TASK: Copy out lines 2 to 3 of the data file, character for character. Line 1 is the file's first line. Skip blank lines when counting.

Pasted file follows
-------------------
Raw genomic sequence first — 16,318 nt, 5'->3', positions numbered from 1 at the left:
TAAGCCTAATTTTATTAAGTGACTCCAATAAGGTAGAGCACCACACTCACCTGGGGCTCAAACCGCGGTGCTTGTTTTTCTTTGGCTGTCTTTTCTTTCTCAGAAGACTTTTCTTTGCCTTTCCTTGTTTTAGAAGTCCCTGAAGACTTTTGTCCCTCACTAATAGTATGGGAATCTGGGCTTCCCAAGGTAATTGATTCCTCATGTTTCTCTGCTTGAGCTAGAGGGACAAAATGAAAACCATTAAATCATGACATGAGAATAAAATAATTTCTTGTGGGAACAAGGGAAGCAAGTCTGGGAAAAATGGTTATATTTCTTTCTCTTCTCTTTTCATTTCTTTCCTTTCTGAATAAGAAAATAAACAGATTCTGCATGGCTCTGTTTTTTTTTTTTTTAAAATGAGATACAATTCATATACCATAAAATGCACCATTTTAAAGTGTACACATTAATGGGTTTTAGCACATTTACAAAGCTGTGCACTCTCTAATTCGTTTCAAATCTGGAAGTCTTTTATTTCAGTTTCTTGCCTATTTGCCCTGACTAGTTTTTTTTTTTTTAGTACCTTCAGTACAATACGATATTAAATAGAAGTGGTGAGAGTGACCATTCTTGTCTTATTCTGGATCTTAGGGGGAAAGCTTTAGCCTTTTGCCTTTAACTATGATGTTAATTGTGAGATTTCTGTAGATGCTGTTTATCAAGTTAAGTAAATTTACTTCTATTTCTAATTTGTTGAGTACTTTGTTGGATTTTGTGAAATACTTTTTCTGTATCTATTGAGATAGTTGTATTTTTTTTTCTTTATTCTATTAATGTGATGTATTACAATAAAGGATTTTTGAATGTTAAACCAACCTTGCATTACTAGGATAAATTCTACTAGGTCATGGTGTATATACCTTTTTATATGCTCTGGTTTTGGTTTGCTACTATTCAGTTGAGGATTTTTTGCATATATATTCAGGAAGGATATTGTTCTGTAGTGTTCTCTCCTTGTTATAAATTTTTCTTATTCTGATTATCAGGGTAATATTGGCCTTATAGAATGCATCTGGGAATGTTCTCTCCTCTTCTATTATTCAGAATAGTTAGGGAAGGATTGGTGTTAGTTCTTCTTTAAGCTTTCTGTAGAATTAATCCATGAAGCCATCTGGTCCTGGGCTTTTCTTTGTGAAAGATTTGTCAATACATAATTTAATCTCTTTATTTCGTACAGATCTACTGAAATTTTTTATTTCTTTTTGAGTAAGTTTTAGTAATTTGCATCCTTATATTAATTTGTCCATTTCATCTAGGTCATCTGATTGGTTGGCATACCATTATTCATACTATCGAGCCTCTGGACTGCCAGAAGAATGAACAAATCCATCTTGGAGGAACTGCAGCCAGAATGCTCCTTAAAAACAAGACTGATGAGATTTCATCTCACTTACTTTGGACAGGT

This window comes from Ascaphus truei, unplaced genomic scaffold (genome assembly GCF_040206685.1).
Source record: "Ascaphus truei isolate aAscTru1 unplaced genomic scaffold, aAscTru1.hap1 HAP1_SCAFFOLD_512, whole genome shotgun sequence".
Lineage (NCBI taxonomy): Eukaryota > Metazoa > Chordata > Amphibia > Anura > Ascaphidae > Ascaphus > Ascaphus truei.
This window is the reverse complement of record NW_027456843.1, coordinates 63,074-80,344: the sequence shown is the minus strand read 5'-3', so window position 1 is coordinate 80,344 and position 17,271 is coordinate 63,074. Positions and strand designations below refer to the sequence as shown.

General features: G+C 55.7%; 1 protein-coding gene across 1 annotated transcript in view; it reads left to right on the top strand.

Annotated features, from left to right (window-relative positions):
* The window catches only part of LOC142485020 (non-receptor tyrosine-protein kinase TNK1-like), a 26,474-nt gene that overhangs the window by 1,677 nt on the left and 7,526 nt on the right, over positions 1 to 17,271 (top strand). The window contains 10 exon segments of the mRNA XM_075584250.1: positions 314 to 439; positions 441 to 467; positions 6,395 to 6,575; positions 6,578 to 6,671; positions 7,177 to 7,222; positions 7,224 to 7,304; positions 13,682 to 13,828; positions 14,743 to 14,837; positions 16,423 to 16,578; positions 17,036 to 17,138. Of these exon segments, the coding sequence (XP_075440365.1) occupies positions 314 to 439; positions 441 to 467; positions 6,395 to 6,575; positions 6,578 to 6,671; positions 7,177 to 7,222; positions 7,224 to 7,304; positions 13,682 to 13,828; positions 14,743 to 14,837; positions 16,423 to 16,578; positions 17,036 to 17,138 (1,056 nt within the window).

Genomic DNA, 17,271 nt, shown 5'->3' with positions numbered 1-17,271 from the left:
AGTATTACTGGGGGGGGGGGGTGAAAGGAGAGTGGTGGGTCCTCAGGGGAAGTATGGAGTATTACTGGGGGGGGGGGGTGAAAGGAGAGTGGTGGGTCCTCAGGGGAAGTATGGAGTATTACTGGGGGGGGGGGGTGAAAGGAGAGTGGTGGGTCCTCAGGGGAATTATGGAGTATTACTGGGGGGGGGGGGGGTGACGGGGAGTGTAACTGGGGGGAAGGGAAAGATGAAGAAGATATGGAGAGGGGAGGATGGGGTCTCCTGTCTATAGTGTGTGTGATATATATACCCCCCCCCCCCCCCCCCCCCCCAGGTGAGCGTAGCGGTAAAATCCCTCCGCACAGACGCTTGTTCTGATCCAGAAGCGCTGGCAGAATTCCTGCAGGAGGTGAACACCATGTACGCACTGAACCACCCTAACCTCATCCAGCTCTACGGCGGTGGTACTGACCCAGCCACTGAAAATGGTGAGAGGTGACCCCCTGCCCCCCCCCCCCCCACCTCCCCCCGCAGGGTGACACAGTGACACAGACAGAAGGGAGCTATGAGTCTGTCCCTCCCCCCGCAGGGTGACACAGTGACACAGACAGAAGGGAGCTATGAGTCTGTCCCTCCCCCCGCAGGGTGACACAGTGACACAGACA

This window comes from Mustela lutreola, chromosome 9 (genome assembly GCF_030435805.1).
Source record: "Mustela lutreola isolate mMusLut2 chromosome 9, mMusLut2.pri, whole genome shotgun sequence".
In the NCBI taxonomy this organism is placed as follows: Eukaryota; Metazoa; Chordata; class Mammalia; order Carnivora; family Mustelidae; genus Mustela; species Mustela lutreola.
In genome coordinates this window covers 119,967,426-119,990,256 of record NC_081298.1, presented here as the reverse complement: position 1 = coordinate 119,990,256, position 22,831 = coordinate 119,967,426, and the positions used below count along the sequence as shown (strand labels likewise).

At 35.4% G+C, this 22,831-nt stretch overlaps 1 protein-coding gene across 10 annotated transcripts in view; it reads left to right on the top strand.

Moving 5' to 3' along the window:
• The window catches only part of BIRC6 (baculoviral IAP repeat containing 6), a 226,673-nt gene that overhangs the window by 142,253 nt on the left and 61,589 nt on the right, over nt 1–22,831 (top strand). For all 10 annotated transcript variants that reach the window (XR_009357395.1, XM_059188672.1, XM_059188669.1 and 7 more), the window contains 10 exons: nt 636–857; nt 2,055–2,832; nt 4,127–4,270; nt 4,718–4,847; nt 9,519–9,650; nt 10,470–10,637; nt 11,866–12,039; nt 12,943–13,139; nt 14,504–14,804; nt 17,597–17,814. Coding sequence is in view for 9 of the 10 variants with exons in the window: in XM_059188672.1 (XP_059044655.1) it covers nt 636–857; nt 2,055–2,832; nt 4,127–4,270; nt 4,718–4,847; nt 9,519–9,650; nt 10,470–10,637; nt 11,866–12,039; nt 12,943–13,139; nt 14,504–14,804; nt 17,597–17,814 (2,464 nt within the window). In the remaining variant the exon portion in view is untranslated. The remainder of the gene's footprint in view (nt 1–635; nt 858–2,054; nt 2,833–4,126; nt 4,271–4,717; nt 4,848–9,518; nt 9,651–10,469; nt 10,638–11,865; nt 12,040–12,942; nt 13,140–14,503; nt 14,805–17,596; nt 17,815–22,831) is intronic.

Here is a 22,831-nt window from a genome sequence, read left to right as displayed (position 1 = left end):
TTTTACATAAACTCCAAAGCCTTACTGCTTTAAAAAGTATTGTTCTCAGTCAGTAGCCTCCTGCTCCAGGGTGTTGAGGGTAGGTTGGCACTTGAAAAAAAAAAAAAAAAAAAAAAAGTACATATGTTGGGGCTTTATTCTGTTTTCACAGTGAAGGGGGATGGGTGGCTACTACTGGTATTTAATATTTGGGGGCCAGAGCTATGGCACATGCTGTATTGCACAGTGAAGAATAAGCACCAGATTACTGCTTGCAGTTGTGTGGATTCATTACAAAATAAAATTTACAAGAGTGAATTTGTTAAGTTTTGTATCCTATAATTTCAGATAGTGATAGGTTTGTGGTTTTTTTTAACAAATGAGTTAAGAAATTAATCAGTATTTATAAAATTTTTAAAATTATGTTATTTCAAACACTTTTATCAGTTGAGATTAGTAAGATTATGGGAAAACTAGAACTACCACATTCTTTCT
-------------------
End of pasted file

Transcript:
TAAGCCTAATTTTATTAAGTGACTCCAATAAGGTAGAGCACCACACTCACCTGGGGCTCAAACCGCGGTGCTTGTTTTTCTTTGGCTGTCTTTTCTTTCTCAGAAGACTTTTCTTTGCCTTTCCTTGTTTTAGAAGTCCCTGAAGACTTTTGTCCCTCACTAATAGTATGGGAATCTGGGCTTCCCAAGGTAATTGATTCCTCATGTTTCTCTGCTTGAGCTAGAGGGACAAAATGAAAACCATTAAATCATGACATGAGAATAAAATAATTTCTTGTGGGAACAAGGGAAGCAAGTCTGGGAAAAATGGTTATATTTCTTTCTCTTCTCTTTTCATTTCTTTCCTTTCTGAATAAGAAAATAAACAGATTCTGCATGGCTCTGTTTTTTTTTTTTTTAAAATGAGATACAATTCATATACCATAAAATGCACCATTTTAAAGTGTACACATTAATGGGTTTTAGCACATTTACAAAGCTGTGCACTCTCTAATTCGTTTCAAATCTGGAAGTCTTTTATTTCAGTTTCTTGCCTATTTGCCCTGACTAGTTTTTTTTTTTTTAGTACCTTCAGTACAATACGATATTAAATAGAAGTGGTGAGAGTGACCATTCTTGTCTTATTCTGGATCTTAGGGGGAAAGCTTTAGCCTTTTGCCTTTAACTATGATGTTAATTGTGAGATTTCTGTAGATGCTGTTTATCAAGTTAAGTAAATTTACTTCTATTTCTAATTTGTTGAGTACTTTGTTGGATTTTGTGAAATACTTTTTCTGTATCTATTGAGATAGTTGTATTTTTTTTTCTTTATTCTATTAATGTGATGTATTACAATAAAGGATTTTTGAATGTTAAACCAACCTTGCATTACTAGGATAAATTCTACTAGGTCATGGTGTATATACCTTTTTATATGCTCTGGTTTTGGTTTGCTACTATTCAGTTGAGGATTTTTTGCATATATATTCAGGAAGGATATTGTTCTGTAGTGTTCTCTCCTTGTTATAAATTTTTCTTATTCTGATTATCAGGGTAATATTGGCCTTATAGAATGCATCTGGGAATGTTCTCTCCTCTTCTATTATTCAGAATAGTTAGGGAAGGATTGGTGTTAGTTCTTCTTTAAGCTTTCTGTAGAATTAATCCATGAAGCCATCTGGTCCTGGGCTTTTCTTTGTGAAAGATTTGTCAATACATAATTTAATCTCTTTATTTCGTACAGATCTACTGAAATTTTTTATTTCTTTTTGAGTAAGTTTTAGTAATTTGCATCCTTATATTAATTTGTCCATTTCATCTAGGTCATCTGATTGGTTGGCATACCATTATTCATACTATCGAGCCTCTGGACTGCCAGAAGAATGAACAAATCCATCTTGGAGGAACTGCAGCCAGAATGCTCCTTAAAAACAAGACTGATGAGATTTCATCTCACTTACTTTGGACAGGT

This window comes from Ascaphus truei, unplaced genomic scaffold (genome assembly GCF_040206685.1).